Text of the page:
Today we announce the latest law enforcement action in our ongoing criminal investigation of the manipulation of LIBOR, the London Interbank Offered Rate, which is a critical benchmark interest rate used throughout the world. I am pleased to be joined on this call by my colleague and friend, Assistant Attorney General Bill Baer of the Antitrust Division.
Today’s resolution of the LIBOR investigation with Deutsche Bank is in some respects the most significant one yet. Deutsche Bank’s London subsidiary has agreed to plead guilty to wire fraud in connection with its role in manipulating LIBOR. And the parent-level bank is entering into a deferred prosecution agreement that requires a corporate monitor. This is the first LIBOR resolution that imposes a monitor. Deutsche Bank is paying to DOJ the largest criminal penalty imposed yet in the LIBOR resolutions, a total of $775 million.
Today’s guilty plea, significant financial penalty, deferred prosecution agreement and corporate monitor reflect the department’s consideration of several factors, including the seriousness of Deutsche Bank’s misconduct and the level of cooperation Deutsche Bank provided in the government’s investigation. Deutsche Bank’s cooperation at the outset of the government’s investigation was not full and complete, but it improved over time, and today’s resolution takes that fact into account.
Deutsche Bank’s manipulation of LIBOR and EURIBOR, the Euro inter-bank offered rate, was long term and pervasive. As part of the resolution, Deutsche Bank has agreed to a detailed statement of facts that sets forth its criminal conduct. From at least 2003 through January 2011, dozens of the bank’s traders requested that the bank’s LIBOR and EURIBOR submitters contribute rates that would benefit the traders’ trading positions. And in brazen conflicts of interest, certain traders were also LIBOR submitters for the currency they were trading. So the very traders who had an interest in the LIBOR fix were the ones submitting the rates on behalf of the bank. Deutsche Bank structured its trading group in another way that benefitted the traders at the expense of submitting fair and accurate rates: certain LIBOR submitters were supervised by traders of that currency who stood to benefit from LIBOR fixes that were favorable to their trading positions. Deutsche Bank’s manipulation involved every major benchmark currency: U.S. Dollar LIBOR, Yen LIBOR, Swiss Franc LIBOR, Sterling LIBOR and EURIBOR.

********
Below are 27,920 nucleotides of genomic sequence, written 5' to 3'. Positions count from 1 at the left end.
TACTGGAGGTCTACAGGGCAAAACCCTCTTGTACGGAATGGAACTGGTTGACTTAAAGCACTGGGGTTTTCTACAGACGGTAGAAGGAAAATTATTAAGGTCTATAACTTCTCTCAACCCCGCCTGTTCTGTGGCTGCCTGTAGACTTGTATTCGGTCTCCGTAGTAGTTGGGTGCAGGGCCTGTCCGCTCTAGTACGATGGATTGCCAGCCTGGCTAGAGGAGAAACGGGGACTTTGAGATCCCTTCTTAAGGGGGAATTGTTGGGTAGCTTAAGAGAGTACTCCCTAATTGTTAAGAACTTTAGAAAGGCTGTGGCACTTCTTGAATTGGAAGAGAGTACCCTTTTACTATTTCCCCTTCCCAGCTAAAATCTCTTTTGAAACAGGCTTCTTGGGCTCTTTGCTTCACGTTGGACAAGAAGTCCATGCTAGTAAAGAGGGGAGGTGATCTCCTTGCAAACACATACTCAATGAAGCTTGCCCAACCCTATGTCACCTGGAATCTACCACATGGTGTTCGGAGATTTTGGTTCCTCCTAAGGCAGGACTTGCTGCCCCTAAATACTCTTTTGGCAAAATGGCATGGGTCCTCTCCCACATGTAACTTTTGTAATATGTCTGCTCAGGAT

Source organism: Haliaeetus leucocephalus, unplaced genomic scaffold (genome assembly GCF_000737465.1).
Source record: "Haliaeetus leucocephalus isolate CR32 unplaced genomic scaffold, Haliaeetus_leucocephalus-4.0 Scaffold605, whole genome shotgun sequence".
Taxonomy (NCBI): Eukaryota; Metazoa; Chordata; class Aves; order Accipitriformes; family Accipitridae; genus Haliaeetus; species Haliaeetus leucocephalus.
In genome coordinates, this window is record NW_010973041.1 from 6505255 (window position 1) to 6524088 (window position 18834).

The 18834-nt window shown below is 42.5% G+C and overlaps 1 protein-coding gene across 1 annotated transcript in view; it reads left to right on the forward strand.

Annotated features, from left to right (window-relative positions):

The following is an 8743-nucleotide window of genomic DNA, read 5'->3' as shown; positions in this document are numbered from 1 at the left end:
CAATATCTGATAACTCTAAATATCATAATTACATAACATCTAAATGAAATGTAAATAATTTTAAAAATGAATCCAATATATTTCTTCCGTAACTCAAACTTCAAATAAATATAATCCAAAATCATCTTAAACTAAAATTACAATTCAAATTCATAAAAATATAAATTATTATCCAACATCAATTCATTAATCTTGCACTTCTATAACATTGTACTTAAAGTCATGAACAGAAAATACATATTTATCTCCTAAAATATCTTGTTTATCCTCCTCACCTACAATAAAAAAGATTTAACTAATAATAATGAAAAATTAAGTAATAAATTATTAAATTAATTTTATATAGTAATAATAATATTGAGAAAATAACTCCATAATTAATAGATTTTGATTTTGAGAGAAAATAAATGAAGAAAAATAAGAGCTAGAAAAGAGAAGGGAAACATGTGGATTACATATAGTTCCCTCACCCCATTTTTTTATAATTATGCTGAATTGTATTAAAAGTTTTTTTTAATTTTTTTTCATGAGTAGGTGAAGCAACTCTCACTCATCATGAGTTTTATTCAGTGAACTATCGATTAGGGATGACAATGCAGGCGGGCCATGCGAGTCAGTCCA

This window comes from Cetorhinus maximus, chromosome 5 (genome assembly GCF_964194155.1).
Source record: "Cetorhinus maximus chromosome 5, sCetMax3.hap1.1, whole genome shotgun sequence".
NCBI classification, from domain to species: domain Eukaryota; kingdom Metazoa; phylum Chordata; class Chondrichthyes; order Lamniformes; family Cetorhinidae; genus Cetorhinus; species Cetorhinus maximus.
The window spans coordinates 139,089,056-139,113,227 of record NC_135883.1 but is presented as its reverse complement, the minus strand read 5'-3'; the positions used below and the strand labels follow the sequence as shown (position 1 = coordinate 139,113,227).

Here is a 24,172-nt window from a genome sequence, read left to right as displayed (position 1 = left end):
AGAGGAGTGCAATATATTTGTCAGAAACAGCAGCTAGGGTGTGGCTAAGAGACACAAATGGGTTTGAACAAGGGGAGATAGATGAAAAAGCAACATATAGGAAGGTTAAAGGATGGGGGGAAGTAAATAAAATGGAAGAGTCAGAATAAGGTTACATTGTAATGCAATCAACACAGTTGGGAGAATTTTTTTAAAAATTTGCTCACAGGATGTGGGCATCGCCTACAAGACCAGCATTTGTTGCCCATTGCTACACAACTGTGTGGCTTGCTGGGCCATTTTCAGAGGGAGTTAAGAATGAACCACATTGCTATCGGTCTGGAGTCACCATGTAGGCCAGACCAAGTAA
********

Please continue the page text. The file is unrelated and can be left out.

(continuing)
As a result, Deutsche Bank’s U.K. subsidiary, DB Group Services (U.K.) Ltd, which employed many of the individuals who engaged in the scheme, has agreed to plead guilty to wire fraud. And Deutsche Bank AG has entered into a parent-level, three-year deferred prosecution agreement, with a corporate monitor, to resolve wire fraud and antitrust charges in connection with LIBOR manipulation.
Together with penalties that Deutsche Bank is paying to our regulatory partners at the U.K. Financial Conduct Authority, the CFTC and the New York State Department of Financial Services, Deutsche Bank is paying approximately $2.5 billion in total.
The important resolution we are announcing today is just the latest action in our ongoing and active investigation. We have charged 12 individuals to date, and three of those have already pleaded guilty. The other charges are pending and the defendants are presumed innocent. We have also resolved the LIBOR investigation with five other banks – six including Deutsche Bank. These actions reflect the department’s continued commitment to investigating and prosecuting financial fraud and protecting U.S. markets. And our LIBOR investigation is far from over. We have more work to do – and we’re doing it. Today’s resolution does not provide coverage against any individuals, and Deutsche Bank has agreed to continue cooperating in our investigation.
Together with our law enforcement partners at the FBI and our regulatory partners here and abroad, we will continue to gather evidence of LIBOR manipulation and bring the accountable institutions and individuals to justice.
I would like to thank the team of prosecutors and paralegals from the Criminal Division’s Fraud Section and the Antitrust Division who have worked tirelessly on this matter, as well as the many agents, accountants and financial analysts at the FBI for their excellent work. I am also grateful to the Criminal Division’s Office of International Affairs for their help, and I would like to thank the CFTC, the U.K. Financial Conduct Authority, the Securities and Exchange Commission and the U.K. Serious Fraud Office for their assistance as well.